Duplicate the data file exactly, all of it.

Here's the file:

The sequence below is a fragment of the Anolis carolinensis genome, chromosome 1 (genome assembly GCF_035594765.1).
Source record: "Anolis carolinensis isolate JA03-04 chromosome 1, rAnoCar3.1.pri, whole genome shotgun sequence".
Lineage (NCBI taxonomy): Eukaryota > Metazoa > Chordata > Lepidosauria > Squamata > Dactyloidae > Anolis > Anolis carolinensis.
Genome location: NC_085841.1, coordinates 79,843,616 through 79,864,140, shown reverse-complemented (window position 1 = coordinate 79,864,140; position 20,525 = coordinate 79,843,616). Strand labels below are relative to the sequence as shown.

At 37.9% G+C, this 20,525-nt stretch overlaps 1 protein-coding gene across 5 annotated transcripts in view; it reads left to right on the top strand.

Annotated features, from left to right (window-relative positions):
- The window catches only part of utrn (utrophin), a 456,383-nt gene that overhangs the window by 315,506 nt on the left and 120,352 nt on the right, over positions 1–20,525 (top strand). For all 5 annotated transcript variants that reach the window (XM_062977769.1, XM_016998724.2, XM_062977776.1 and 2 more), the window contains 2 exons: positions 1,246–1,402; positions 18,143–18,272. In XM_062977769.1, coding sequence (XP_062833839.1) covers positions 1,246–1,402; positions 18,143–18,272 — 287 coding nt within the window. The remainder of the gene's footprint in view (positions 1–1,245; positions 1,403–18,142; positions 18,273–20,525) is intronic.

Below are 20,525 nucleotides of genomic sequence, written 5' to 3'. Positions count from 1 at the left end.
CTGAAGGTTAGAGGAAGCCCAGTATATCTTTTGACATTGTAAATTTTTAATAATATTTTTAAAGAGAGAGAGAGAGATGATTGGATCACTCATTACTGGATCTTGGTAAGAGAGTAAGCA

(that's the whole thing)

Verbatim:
The sequence below is a fragment of the Anolis carolinensis genome, chromosome 1 (genome assembly GCF_035594765.1).
Source record: "Anolis carolinensis isolate JA03-04 chromosome 1, rAnoCar3.1.pri, whole genome shotgun sequence".
Lineage (NCBI taxonomy): Eukaryota > Metazoa > Chordata > Lepidosauria > Squamata > Dactyloidae > Anolis > Anolis carolinensis.
Genome location: NC_085841.1, coordinates 79,843,616 through 79,864,140, shown reverse-complemented (window position 1 = coordinate 79,864,140; position 20,525 = coordinate 79,843,616). Strand labels below are relative to the sequence as shown.

At 37.9% G+C, this 20,525-nt stretch overlaps 1 protein-coding gene across 5 annotated transcripts in view; it reads left to right on the top strand.

Annotated features, from left to right (window-relative positions):
- The window catches only part of utrn (utrophin), a 456,383-nt gene that overhangs the window by 315,506 nt on the left and 120,352 nt on the right, over positions 1–20,525 (top strand). For all 5 annotated transcript variants that reach the window (XM_062977769.1, XM_016998724.2, XM_062977776.1 and 2 more), the window contains 2 exons: positions 1,246–1,402; positions 18,143–18,272. In XM_062977769.1, coding sequence (XP_062833839.1) covers positions 1,246–1,402; positions 18,143–18,272 — 287 coding nt within the window. The remainder of the gene's footprint in view (positions 1–1,245; positions 1,403–18,142; positions 18,273–20,525) is intronic.

Below are 20,525 nucleotides of genomic sequence, written 5' to 3'. Positions count from 1 at the left end.
CTGAAGGTTAGAGGAAGCCCAGTATATCTTTTGACATTGTAAATTTTTAATAATATTTTTAAAGAGAGAGAGAGAGATGATTGGATCACTCATTACTGGATCTTGGTAAGAGAGTAAGCA